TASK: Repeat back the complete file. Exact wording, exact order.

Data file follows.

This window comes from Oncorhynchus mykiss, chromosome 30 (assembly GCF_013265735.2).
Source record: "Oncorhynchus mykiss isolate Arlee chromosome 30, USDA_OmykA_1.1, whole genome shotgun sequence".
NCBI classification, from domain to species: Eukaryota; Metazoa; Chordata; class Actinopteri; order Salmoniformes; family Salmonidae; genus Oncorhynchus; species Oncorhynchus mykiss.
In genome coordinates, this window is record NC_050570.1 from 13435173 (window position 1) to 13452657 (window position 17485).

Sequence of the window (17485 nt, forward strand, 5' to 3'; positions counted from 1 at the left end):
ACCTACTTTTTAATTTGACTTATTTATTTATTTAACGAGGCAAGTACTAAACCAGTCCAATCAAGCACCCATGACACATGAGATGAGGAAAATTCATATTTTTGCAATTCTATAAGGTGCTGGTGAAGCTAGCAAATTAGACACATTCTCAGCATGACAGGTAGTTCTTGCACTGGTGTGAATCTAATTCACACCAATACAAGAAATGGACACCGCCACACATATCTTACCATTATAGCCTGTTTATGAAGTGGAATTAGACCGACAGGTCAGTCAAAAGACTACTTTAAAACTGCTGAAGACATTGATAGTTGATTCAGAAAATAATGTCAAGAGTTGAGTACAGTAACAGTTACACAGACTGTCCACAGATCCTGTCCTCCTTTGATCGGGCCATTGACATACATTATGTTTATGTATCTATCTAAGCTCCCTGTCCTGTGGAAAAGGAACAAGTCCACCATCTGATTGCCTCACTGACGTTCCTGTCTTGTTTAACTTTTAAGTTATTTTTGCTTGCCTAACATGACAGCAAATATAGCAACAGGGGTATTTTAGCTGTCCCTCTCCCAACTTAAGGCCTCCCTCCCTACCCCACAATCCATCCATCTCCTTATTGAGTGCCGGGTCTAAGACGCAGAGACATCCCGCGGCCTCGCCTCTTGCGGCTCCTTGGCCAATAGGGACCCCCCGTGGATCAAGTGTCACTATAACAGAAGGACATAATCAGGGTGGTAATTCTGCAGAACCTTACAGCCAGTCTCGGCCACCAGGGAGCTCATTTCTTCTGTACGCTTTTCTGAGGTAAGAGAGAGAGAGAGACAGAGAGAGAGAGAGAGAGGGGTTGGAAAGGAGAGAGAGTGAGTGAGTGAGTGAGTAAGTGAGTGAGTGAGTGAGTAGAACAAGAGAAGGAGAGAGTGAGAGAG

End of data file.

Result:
This window comes from Oncorhynchus mykiss, chromosome 30 (assembly GCF_013265735.2).
Source record: "Oncorhynchus mykiss isolate Arlee chromosome 30, USDA_OmykA_1.1, whole genome shotgun sequence".
NCBI classification, from domain to species: Eukaryota; Metazoa; Chordata; class Actinopteri; order Salmoniformes; family Salmonidae; genus Oncorhynchus; species Oncorhynchus mykiss.
In genome coordinates, this window is record NC_050570.1 from 13435173 (window position 1) to 13452657 (window position 17485).

Sequence of the window (17485 nt, forward strand, 5' to 3'; positions counted from 1 at the left end):
ACCTACTTTTTAATTTGACTTATTTATTTATTTAACGAGGCAAGTACTAAACCAGTCCAATCAAGCACCCATGACACATGAGATGAGGAAAATTCATATTTTTGCAATTCTATAAGGTGCTGGTGAAGCTAGCAAATTAGACACATTCTCAGCATGACAGGTAGTTCTTGCACTGGTGTGAATCTAATTCACACCAATACAAGAAATGGACACCGCCACACATATCTTACCATTATAGCCTGTTTATGAAGTGGAATTAGACCGACAGGTCAGTCAAAAGACTACTTTAAAACTGCTGAAGACATTGATAGTTGATTCAGAAAATAATGTCAAGAGTTGAGTACAGTAACAGTTACACAGACTGTCCACAGATCCTGTCCTCCTTTGATCGGGCCATTGACATACATTATGTTTATGTATCTATCTAAGCTCCCTGTCCTGTGGAAAAGGAACAAGTCCACCATCTGATTGCCTCACTGACGTTCCTGTCTTGTTTAACTTTTAAGTTATTTTTGCTTGCCTAACATGACAGCAAATATAGCAACAGGGGTATTTTAGCTGTCCCTCTCCCAACTTAAGGCCTCCCTCCCTACCCCACAATCCATCCATCTCCTTATTGAGTGCCGGGTCTAAGACGCAGAGACATCCCGCGGCCTCGCCTCTTGCGGCTCCTTGGCCAATAGGGACCCCCCGTGGATCAAGTGTCACTATAACAGAAGGACATAATCAGGGTGGTAATTCTGCAGAACCTTACAGCCAGTCTCGGCCACCAGGGAGCTCATTTCTTCTGTACGCTTTTCTGAGGTAAGAGAGAGAGAGAGACAGAGAGAGAGAGAGAGAGGGGTTGGAAAGGAGAGAGAGTGAGTGAGTGAGTGAGTAAGTGAGTGAGTGAGTGAGTAGAACAAGAGAAGGAGAGAGTGAGAGAG